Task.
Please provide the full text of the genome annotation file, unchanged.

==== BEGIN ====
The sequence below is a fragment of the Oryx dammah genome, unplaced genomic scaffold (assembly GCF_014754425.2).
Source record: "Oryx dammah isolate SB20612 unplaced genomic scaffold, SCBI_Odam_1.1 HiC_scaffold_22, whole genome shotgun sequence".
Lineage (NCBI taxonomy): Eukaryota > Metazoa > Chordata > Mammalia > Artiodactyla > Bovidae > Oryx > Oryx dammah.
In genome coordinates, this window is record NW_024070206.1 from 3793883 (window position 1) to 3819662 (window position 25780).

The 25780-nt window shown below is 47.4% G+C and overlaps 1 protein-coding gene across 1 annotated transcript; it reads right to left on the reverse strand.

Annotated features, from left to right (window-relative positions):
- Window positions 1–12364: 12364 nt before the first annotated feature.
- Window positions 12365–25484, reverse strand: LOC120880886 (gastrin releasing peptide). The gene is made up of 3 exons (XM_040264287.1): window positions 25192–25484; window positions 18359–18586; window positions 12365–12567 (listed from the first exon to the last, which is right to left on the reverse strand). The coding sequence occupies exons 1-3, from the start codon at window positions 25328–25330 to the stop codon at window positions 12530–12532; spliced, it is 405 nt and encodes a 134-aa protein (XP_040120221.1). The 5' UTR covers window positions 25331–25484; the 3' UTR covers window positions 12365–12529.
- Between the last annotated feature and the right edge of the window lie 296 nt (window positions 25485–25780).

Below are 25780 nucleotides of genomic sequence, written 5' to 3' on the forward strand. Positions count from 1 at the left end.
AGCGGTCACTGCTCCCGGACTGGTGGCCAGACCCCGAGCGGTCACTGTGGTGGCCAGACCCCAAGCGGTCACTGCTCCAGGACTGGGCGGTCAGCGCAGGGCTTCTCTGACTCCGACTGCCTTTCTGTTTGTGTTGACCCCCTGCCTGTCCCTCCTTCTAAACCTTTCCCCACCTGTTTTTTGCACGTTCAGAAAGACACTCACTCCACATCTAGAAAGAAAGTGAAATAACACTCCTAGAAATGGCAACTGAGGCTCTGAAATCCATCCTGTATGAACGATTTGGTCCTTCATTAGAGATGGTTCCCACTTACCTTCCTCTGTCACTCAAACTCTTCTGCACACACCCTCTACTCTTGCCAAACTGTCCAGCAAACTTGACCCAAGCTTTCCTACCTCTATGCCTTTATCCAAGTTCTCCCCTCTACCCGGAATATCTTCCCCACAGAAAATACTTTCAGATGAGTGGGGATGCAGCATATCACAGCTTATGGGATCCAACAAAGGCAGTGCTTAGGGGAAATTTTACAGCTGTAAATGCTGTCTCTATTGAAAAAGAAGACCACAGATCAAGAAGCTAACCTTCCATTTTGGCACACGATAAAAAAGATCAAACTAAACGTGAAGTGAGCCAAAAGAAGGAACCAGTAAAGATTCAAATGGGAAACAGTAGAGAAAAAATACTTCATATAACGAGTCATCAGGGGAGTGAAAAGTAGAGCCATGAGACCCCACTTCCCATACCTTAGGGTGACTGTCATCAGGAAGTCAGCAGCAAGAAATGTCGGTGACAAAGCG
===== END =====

The sequence below is a fragment of the Oryx dammah genome, unplaced genomic scaffold (assembly GCF_014754425.2).
Source record: "Oryx dammah isolate SB20612 unplaced genomic scaffold, SCBI_Odam_1.1 HiC_scaffold_22, whole genome shotgun sequence".
Lineage (NCBI taxonomy): Eukaryota > Metazoa > Chordata > Mammalia > Artiodactyla > Bovidae > Oryx > Oryx dammah.
In genome coordinates, this window is record NW_024070206.1 from 3793883 (window position 1) to 3819662 (window position 25780).

The 25780-nt window shown below is 47.4% G+C and overlaps 1 protein-coding gene across 1 annotated transcript; it reads right to left on the reverse strand.

Annotated features, from left to right (window-relative positions):
- Window positions 1–12364: 12364 nt before the first annotated feature.
- Window positions 12365–25484, reverse strand: LOC120880886 (gastrin releasing peptide). The gene is made up of 3 exons (XM_040264287.1): window positions 25192–25484; window positions 18359–18586; window positions 12365–12567 (listed from the first exon to the last, which is right to left on the reverse strand). The coding sequence occupies exons 1-3, from the start codon at window positions 25328–25330 to the stop codon at window positions 12530–12532; spliced, it is 405 nt and encodes a 134-aa protein (XP_040120221.1). The 5' UTR covers window positions 25331–25484; the 3' UTR covers window positions 12365–12529.
- Between the last annotated feature and the right edge of the window lie 296 nt (window positions 25485–25780).

Below are 25780 nucleotides of genomic sequence, written 5' to 3' on the forward strand. Positions count from 1 at the left end.
AGCGGTCACTGCTCCCGGACTGGTGGCCAGACCCCGAGCGGTCACTGTGGTGGCCAGACCCCAAGCGGTCACTGCTCCAGGACTGGGCGGTCAGCGCAGGGCTTCTCTGACTCCGACTGCCTTTCTGTTTGTGTTGACCCCCTGCCTGTCCCTCCTTCTAAACCTTTCCCCACCTGTTTTTTGCACGTTCAGAAAGACACTCACTCCACATCTAGAAAGAAAGTGAAATAACACTCCTAGAAATGGCAACTGAGGCTCTGAAATCCATCCTGTATGAACGATTTGGTCCTTCATTAGAGATGGTTCCCACTTACCTTCCTCTGTCACTCAAACTCTTCTGCACACACCCTCTACTCTTGCCAAACTGTCCAGCAAACTTGACCCAAGCTTTCCTACCTCTATGCCTTTATCCAAGTTCTCCCCTCTACCCGGAATATCTTCCCCACAGAAAATACTTTCAGATGAGTGGGGATGCAGCATATCACAGCTTATGGGATCCAACAAAGGCAGTGCTTAGGGGAAATTTTACAGCTGTAAATGCTGTCTCTATTGAAAAAGAAGACCACAGATCAAGAAGCTAACCTTCCATTTTGGCACACGATAAAAAAGATCAAACTAAACGTGAAGTGAGCCAAAAGAAGGAACCAGTAAAGATTCAAATGGGAAACAGTAGAGAAAAAATACTTCATATAACGAGTCATCAGGGGAGTGAAAAGTAGAGCCATGAGACCCCACTTCCCATACCTTAGGGTGACTGTCATCAGGAAGTCAGCAGCAAGAAATGTCGGTGACAAAGCG